Spencer and the Tradition: English poetry 1579-1830 is an online database archive of English-language poems, poets, and poetry criticism, covering a span of 250 years.

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About[edit | edit source]

English Poetry, 1579-1830, is a project of the Center for Applied Arts and Humanities (CATH) of Virginia Polytechnic Institute & State University, under the direction of Prof. David Hill Radcliffe of the English Department.[1] Radcliffe is also the editor of the Lives of Scottish Poets website for the Center..

The English Poetry database contains around 25,000 items, both poems and prose, that relate to the life and work of Elizabethan poet Edmund Spenser.[2] It includes over 10,000 poems, linked to commentary and biography, by more than 1,000 writers from all parts of the English-speaking world.[1]

The core material consists of: poetry by Spenser or in imitation of his style; poems perceived as Spenserian in style by secondary critics; poems that imitate Spenser's own imitators; and poems that refer to Spenser by name.[2] Because the selection criteria are formal (anyone who wrote in Spenserian stanzas or composed in imitation of Gray's "Elegy" is included),[1] poets represented range from the famous to the unknown, many of whom rarely if ever appear in standard anthologies.[2]

Alongside this is a large amount of material which derives from Spenser in either form or style. The material illustrates the way in which poets respond to events of their times under the influence of inherited poetic tradition, and also the way reading itself has changed and developed.[2]

The documents trace developments in English poetry from the publication of Spenser's Shepheardes Calender in 1579 down to his successors among the 19th-century romantics, and responses to his work by people, locations and institutions. The archive presents poets as readers — imitators and emulators, critics and biographers — engaged with literary traditions that were complex, dynamic, and embedded in social networks. It aims to document how each writer was read by his or her contemporaries and successors.[1]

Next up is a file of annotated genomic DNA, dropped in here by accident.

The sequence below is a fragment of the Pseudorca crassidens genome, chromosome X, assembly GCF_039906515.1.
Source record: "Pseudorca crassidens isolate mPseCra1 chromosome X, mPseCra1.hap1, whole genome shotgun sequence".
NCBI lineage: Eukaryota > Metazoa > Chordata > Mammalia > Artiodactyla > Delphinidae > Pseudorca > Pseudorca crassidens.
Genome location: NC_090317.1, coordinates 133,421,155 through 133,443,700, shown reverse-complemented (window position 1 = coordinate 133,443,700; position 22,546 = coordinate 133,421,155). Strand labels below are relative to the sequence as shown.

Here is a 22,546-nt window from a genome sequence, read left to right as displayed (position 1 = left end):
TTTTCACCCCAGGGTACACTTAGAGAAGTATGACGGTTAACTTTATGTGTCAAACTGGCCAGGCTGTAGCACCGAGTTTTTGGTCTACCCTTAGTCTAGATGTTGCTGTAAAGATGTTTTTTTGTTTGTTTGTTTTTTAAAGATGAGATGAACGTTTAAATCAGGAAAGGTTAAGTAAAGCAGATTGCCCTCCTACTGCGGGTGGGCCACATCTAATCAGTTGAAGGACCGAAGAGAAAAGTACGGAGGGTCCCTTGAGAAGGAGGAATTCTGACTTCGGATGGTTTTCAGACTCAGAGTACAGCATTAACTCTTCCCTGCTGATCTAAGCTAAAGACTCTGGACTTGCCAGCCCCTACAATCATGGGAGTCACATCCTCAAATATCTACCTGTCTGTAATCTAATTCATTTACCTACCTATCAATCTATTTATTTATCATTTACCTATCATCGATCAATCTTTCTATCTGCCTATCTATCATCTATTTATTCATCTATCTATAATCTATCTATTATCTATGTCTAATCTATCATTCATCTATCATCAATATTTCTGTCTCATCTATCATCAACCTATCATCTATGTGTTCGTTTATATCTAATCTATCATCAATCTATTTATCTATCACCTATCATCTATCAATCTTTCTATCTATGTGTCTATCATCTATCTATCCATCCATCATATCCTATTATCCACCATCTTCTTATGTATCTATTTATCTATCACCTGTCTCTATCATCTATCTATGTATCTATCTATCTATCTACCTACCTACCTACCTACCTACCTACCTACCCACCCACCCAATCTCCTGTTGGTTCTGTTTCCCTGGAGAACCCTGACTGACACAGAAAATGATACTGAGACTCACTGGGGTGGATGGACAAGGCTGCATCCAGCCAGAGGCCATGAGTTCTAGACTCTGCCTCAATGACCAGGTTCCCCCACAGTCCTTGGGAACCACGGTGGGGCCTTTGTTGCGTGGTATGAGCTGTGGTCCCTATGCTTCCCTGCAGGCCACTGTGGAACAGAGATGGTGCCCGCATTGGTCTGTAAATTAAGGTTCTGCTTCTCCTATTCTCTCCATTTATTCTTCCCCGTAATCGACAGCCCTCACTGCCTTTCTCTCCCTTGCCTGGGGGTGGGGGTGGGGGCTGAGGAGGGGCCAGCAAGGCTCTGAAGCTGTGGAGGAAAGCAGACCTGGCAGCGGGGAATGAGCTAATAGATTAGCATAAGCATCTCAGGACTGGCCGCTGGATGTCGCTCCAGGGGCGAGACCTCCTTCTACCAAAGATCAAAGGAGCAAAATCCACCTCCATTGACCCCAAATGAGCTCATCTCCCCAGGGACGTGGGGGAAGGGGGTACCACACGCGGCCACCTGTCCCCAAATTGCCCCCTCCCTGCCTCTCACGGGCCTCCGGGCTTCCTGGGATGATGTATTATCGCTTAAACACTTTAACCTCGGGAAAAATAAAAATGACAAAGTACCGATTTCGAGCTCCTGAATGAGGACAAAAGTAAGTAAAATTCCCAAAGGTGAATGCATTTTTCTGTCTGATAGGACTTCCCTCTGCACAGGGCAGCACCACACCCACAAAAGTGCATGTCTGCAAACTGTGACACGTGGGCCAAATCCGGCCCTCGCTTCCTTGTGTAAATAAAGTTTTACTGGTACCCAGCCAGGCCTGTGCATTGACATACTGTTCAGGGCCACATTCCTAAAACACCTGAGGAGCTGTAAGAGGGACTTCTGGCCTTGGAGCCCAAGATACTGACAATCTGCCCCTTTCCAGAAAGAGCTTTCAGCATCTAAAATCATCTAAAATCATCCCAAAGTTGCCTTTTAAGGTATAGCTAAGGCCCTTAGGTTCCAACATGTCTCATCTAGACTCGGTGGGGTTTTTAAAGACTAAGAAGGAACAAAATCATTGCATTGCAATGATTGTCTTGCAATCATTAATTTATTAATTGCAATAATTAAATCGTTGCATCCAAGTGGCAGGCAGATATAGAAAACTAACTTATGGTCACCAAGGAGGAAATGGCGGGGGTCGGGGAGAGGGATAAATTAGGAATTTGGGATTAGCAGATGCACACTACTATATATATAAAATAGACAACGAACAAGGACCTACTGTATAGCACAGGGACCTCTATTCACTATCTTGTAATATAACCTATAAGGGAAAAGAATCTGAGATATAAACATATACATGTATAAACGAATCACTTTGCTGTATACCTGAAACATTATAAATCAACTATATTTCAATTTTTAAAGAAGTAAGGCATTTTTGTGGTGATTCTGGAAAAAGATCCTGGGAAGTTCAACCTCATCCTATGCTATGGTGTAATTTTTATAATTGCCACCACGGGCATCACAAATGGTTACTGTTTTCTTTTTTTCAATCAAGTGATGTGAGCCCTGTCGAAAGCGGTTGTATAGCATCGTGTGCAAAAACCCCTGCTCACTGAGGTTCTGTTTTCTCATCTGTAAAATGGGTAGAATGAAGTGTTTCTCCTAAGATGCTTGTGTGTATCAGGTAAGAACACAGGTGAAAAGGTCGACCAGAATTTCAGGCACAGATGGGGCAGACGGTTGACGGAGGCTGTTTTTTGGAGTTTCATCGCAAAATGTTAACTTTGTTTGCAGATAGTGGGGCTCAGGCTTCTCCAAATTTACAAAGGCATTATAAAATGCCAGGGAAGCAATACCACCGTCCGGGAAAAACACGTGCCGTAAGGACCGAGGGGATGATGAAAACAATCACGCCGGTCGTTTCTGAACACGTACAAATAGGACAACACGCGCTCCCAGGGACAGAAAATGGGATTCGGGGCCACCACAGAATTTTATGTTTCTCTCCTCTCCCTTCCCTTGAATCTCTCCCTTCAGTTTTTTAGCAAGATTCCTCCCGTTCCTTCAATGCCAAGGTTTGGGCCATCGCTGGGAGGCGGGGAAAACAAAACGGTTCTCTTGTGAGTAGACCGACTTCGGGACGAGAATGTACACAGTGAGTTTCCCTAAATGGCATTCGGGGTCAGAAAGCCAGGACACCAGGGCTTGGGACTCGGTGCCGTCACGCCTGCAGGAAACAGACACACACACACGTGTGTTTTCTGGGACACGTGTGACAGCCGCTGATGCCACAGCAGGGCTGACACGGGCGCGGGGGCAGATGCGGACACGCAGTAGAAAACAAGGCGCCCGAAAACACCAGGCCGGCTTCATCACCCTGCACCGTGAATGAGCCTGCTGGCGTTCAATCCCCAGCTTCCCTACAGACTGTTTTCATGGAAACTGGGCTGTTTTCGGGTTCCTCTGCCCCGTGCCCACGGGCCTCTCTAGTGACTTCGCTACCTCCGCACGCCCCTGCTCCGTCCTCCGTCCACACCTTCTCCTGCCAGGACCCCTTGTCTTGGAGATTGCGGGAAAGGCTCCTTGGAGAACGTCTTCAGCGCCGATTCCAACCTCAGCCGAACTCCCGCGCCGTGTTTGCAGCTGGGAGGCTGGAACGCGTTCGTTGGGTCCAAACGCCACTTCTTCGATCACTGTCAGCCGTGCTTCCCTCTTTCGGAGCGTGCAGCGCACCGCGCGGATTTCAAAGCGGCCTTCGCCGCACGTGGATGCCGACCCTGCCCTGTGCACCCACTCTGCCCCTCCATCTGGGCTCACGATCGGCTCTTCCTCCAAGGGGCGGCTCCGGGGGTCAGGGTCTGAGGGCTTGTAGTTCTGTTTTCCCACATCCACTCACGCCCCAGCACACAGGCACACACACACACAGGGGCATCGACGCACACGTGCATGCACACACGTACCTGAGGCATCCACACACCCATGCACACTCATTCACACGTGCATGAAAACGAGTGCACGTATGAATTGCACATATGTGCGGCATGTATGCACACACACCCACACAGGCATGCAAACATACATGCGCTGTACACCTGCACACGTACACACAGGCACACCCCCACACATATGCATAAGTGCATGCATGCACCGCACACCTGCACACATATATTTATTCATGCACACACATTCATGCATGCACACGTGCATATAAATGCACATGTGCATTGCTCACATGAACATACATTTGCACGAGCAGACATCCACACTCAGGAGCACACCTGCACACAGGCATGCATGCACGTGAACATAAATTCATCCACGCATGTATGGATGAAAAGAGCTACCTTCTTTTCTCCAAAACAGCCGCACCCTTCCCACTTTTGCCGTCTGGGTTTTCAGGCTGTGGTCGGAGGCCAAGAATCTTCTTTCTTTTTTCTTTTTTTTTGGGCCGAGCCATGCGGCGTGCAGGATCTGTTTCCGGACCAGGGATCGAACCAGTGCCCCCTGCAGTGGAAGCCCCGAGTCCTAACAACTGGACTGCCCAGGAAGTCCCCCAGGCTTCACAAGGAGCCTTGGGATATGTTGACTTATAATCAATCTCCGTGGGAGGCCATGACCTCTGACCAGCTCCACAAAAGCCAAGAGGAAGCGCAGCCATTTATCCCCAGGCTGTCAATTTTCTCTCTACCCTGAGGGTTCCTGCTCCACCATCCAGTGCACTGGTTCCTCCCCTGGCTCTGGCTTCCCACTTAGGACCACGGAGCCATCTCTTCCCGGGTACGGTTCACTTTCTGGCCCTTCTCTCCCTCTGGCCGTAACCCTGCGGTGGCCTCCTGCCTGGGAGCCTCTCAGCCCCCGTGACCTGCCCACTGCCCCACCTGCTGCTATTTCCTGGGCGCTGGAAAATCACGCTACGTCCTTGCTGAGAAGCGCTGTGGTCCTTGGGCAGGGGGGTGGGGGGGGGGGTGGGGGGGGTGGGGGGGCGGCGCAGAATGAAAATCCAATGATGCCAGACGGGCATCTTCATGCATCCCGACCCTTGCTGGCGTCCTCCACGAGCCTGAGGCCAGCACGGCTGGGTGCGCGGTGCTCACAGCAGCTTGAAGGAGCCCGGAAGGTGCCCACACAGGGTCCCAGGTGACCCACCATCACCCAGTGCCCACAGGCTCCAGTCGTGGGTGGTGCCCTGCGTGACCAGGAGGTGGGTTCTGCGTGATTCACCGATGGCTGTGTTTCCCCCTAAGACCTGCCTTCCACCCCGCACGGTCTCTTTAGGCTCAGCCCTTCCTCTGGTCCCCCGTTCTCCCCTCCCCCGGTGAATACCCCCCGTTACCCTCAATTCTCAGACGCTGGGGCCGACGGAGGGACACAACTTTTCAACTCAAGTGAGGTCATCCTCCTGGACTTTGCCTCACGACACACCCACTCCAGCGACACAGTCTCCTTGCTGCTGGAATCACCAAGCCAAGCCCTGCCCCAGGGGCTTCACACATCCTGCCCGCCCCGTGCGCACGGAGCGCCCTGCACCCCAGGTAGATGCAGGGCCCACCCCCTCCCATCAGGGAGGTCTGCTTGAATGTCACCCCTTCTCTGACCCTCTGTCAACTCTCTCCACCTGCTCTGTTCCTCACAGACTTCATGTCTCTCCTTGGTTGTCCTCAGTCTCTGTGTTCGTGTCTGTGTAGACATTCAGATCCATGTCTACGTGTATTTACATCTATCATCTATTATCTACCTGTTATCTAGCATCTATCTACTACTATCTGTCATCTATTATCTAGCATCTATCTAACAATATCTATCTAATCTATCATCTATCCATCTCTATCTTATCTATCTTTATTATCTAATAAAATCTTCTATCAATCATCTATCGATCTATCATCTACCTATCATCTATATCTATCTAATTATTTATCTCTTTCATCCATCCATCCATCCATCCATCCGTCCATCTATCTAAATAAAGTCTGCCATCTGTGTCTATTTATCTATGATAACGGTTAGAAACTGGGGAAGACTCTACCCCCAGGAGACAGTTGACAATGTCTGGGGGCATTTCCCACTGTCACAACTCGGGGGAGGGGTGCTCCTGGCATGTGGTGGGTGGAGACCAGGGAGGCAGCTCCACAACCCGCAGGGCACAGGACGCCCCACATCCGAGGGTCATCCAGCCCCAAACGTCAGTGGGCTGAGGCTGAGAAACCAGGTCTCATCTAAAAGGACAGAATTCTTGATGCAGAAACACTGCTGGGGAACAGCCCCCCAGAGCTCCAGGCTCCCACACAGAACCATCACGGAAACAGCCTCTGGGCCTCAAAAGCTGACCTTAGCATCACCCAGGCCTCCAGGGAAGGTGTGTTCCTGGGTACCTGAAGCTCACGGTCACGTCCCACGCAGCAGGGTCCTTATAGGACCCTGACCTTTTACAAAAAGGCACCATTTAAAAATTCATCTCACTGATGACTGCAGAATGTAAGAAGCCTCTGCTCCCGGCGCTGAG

The University of Oxford's Arts and Humanities Community Resource website says of English Poetry, 1579-1830:

This resource will be of use to literature scholars at all levels, offering a large amount of primary and secondary source material while also managing to give an overview of the development and creation of poetry as part of the culture in which it is written. Full search instructions are included, along with background information on the project.database.[2]

Recognition[edit | edit source]

The website has received the Bess Award from Renascence Editions.[1]

See also[edit | edit source]

References[edit | edit source]

  1. 1.0 1.1 1.2 1.3 1.4 English Poetry 1579-1830 home page, Center for Applied Technologies in the Humanities, Virginia Polytechnic Institute & State University. Web, Jan. 25, 2016.
  2. 2.0 2.1 2.2 2.3 2.4 Spenser and the tradition: English poetry 1579-1830, Arts and Humanities Community Resource, University of Oxford. Web, Jan. 25, 2017.

External links[edit | edit source]

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